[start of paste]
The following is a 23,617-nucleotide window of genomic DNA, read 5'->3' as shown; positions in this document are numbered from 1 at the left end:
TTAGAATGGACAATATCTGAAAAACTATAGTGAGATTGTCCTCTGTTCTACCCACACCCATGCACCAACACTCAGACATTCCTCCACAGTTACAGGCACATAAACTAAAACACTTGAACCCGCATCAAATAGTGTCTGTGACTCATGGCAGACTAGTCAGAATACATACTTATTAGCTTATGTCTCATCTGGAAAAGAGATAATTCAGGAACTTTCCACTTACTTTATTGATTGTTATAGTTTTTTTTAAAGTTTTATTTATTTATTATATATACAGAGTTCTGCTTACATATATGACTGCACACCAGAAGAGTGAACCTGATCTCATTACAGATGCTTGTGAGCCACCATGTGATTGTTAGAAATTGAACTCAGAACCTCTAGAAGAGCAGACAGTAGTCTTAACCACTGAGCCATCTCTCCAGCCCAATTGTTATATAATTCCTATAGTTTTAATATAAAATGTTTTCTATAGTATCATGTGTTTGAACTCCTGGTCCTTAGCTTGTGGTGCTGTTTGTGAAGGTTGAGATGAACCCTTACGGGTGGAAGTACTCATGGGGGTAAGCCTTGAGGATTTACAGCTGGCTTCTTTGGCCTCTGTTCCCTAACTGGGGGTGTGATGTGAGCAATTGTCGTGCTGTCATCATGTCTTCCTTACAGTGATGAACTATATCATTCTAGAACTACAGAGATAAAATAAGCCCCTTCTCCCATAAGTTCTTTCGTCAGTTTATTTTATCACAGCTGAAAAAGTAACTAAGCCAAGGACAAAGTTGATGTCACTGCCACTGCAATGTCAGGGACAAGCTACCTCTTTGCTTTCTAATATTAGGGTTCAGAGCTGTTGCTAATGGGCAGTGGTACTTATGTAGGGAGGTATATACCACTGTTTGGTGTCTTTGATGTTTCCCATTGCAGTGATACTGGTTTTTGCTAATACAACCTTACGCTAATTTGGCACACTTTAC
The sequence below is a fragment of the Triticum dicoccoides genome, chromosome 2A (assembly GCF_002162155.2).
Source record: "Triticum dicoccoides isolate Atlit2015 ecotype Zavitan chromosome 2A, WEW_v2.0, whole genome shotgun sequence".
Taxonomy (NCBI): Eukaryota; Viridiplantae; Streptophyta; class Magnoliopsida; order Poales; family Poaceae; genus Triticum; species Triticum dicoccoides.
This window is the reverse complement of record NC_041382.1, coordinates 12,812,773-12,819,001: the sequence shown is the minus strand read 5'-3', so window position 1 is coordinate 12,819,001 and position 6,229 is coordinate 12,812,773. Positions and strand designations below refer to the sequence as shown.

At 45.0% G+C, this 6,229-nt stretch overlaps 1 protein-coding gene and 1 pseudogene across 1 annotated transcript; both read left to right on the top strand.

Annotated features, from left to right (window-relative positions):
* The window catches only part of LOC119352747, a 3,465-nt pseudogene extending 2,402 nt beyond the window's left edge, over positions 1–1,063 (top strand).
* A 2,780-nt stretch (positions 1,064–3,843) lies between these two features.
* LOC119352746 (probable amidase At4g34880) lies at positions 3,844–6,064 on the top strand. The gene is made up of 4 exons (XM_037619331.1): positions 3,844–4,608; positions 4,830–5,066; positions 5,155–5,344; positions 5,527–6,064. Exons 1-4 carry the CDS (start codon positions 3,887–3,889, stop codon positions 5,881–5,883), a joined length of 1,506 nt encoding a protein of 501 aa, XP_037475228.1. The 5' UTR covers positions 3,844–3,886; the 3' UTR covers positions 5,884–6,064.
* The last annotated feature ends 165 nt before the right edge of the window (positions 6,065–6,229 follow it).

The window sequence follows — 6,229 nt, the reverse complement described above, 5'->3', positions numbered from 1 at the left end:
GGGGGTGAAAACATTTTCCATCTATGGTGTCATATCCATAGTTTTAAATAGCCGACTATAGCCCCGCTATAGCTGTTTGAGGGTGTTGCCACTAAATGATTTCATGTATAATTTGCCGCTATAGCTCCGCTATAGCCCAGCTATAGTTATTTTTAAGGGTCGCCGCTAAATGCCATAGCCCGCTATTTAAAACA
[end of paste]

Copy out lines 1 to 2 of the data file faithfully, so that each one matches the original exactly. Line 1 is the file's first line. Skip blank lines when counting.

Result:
The following is a 23,617-nucleotide window of genomic DNA, read 5'->3' as shown; positions in this document are numbered from 1 at the left end:
TTAGAATGGACAATATCTGAAAAACTATAGTGAGATTGTCCTCTGTTCTACCCACACCCATGCACCAACACTCAGACATTCCTCCACAGTTACAGGCACATAAACTAAAACACTTGAACCCGCATCAAATAGTGTCTGTGACTCATGGCAGACTAGTCAGAATACATACTTATTAGCTTATGTCTCATCTGGAAAAGAGATAATTCAGGAACTTTCCACTTACTTTATTGATTGTTATAGTTTTTTTTAAAGTTTTATTTATTTATTATATATACAGAGTTCTGCTTACATATATGACTGCACACCAGAAGAGTGAACCTGATCTCATTACAGATGCTTGTGAGCCACCATGTGATTGTTAGAAATTGAACTCAGAACCTCTAGAAGAGCAGACAGTAGTCTTAACCACTGAGCCATCTCTCCAGCCCAATTGTTATATAATTCCTATAGTTTTAATATAAAATGTTTTCTATAGTATCATGTGTTTGAACTCCTGGTCCTTAGCTTGTGGTGCTGTTTGTGAAGGTTGAGATGAACCCTTACGGGTGGAAGTACTCATGGGGGTAAGCCTTGAGGATTTACAGCTGGCTTCTTTGGCCTCTGTTCCCTAACTGGGGGTGTGATGTGAGCAATTGTCGTGCTGTCATCATGTCTTCCTTACAGTGATGAACTATATCATTCTAGAACTACAGAGATAAAATAAGCCCCTTCTCCCATAAGTTCTTTCGTCAGTTTATTTTATCACAGCTGAAAAAGTAACTAAGCCAAGGACAAAGTTGATGTCACTGCCACTGCAATGTCAGGGACAAGCTACCTCTTTGCTTTCTAATATTAGGGTTCAGAGCTGTTGCTAATGGGCAGTGGTACTTATGTAGGGAGGTATATACCACTGTTTGGTGTCTTTGATGTTTCCCATTGCAGTGATACTGGTTTTTGCTAATACAACCTTACGCTAATTTGGCACACTTTAC